Born in Zulow (Lithuania) into a patriotic, artistocratic Polish family and brought up in austere circumstances, he attended a grammar school in Vilnius. He studied at the University of Kharkov and then joined a clandestine revolutionary and anti-tsarist organization "The People's Will". In 1887 the Tsarist authorities arrested him and sentenced him to exile in Siberia for five years. His brother, Bronislaw Pilsudski, also participated in a revolutionary plot, and became an associate of Lenin's brother.
After his release encountered the socialist movement and in 1892 he founded PPS, The Polish Socialist Party. In 1900 he was arrested again for editing an underground leftist daily Robotnik ("The Worker"). He managed to escape and organized military groups of the party. At that time he believed in revolutionary guerilla warfare and carried out bank and train raids. With the money he seized he slowly built up a new revolutionary army with the goal of gaining independence from Russia.
In the years immediately before World War I Pilsudski became a leading figure who linked and helped several military, paramilitary or guerilla groups. All those groups aimed at Polish independence from the European powers (and particularly Russia?) which had dominated the region since the late 18th Century (see History of Poland).
In 1914 he establised the Polish Legion (the predecessor of the Polish Army) and fought alongside Austrian and German troops against Russia. However, he was unwilling to take orders from the German and Austro-Hungarian Command and was arrested. With the Treaty of Brest-Litovsk Russia had to renounce claims to what was until then Polish-Russia, and Germany and Austria announced the setting up of a Kingdom of Poland.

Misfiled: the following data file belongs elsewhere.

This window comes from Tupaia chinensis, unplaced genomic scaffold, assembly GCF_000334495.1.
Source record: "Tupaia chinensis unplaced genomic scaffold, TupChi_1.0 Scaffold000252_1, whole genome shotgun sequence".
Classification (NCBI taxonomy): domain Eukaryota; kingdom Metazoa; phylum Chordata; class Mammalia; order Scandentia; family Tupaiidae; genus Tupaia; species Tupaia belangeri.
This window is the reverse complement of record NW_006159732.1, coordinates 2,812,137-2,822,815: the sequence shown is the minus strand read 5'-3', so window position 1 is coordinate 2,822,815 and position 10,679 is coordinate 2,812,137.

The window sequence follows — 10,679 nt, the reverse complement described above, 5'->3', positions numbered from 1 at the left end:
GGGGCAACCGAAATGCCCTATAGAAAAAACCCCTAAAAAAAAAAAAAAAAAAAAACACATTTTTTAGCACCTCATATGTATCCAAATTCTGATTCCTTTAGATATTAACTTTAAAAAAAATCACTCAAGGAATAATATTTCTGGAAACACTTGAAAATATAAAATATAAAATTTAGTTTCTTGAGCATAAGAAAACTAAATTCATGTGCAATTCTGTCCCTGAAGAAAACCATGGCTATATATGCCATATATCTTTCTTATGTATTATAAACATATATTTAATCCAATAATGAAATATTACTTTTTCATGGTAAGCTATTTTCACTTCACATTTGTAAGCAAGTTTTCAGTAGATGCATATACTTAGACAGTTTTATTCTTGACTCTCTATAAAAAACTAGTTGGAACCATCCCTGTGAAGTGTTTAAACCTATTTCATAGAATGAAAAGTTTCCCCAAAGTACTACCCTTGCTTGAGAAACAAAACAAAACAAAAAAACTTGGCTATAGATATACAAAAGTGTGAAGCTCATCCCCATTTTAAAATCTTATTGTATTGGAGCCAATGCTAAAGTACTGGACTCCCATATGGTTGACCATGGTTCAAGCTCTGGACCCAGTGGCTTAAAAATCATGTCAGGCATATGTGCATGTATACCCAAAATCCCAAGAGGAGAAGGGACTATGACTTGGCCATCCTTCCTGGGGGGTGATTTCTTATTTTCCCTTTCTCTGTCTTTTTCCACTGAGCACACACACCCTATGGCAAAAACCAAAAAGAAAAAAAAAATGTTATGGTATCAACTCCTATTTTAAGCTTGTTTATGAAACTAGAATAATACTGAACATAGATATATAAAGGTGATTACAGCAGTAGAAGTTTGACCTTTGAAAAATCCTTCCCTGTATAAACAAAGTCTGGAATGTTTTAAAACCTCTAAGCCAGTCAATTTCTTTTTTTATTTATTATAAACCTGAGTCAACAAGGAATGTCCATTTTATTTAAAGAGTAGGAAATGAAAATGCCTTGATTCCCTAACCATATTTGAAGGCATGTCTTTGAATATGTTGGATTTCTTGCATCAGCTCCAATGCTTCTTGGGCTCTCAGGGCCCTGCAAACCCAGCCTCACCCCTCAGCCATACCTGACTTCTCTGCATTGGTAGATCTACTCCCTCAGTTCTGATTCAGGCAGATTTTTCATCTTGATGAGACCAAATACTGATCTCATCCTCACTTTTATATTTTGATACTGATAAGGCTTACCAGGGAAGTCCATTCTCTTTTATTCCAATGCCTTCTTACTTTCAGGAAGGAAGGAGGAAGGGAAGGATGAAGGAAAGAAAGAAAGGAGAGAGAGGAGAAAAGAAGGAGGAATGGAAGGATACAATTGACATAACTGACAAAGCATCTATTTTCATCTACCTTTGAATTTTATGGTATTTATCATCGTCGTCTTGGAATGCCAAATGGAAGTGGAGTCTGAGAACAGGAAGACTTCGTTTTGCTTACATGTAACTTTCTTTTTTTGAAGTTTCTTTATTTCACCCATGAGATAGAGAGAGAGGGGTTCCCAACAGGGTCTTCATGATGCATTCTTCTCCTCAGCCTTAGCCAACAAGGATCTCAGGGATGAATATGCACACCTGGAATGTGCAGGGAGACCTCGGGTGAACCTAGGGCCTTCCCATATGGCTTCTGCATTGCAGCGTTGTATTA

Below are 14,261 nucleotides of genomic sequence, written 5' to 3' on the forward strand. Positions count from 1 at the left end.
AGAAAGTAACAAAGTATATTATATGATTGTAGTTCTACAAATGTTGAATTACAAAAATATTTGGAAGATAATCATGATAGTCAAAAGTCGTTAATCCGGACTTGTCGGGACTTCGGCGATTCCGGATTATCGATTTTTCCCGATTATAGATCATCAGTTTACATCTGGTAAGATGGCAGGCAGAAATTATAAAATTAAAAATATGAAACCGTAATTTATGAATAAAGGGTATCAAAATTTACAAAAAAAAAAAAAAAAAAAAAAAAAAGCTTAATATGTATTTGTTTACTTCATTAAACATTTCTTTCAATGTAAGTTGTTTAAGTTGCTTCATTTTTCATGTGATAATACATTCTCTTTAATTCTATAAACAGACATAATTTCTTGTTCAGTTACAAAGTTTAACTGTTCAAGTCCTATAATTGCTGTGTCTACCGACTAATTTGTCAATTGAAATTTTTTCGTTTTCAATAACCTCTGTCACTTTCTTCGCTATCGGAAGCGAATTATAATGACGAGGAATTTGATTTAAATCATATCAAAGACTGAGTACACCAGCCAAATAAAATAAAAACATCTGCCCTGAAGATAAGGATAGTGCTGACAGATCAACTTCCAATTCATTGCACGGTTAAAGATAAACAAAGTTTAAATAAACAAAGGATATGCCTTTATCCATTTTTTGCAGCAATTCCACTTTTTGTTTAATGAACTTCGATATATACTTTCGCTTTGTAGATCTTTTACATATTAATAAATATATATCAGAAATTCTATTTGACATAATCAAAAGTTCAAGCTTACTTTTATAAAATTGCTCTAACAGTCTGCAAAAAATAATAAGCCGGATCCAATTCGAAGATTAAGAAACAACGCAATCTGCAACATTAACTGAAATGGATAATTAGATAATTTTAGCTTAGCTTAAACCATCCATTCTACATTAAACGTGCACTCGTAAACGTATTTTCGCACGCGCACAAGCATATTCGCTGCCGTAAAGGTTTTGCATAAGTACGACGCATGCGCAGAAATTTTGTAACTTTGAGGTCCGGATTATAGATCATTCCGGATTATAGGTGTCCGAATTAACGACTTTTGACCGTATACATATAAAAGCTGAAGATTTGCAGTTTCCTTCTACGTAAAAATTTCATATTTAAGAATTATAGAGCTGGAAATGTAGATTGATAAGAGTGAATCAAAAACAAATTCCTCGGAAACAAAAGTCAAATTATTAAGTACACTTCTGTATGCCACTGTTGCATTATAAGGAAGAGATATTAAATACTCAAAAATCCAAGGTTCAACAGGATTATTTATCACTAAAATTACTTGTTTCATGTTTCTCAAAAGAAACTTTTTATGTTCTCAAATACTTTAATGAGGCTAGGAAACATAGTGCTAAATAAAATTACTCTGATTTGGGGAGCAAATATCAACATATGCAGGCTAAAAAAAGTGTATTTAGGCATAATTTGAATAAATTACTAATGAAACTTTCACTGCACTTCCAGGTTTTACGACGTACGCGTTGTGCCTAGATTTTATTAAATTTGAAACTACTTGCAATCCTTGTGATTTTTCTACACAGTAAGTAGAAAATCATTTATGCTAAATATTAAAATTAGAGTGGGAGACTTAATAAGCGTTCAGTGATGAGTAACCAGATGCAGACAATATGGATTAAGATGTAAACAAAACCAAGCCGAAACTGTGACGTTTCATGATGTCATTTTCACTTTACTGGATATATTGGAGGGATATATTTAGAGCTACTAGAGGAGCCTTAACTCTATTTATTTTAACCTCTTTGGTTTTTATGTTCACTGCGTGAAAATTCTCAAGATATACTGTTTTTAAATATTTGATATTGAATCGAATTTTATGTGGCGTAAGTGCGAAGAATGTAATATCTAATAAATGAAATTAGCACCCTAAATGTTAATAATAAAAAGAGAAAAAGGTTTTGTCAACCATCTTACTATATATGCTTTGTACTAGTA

In 1918 Pilsudski was released and on November 11 he became the provisional head of the newly-formed Polish state. However, at the Versailles Treaty Pilsudski's political opponent Roman Dmowski represented Poland.
In 1920, the Polish army under Pilsudski invaded the Soviet Ukraine, pushing back the Red Army and occupying Kiev. Pilsudski claimed that he had made a pre-emptive strike against Bolshevik expansionism. The Soviets counter-attacked, recapturing the Ukraine and advancing through Poland, until their defeat at the Battle of Warsaw (known to Poles as the Miracle on the Vistula). Pilsudski won considerable gains for Poland in the Treaty of Riga (1921).
He remained the military leader until 1923. After a three-year retirement (?) he returned to stage a military coup in 1926. Later he played an overwhelming role in Polish political life and some forms were suppressed.
Pilsudski's death in 1935 left a political vacuum and many unresolved problems for the newly re-established Polish state.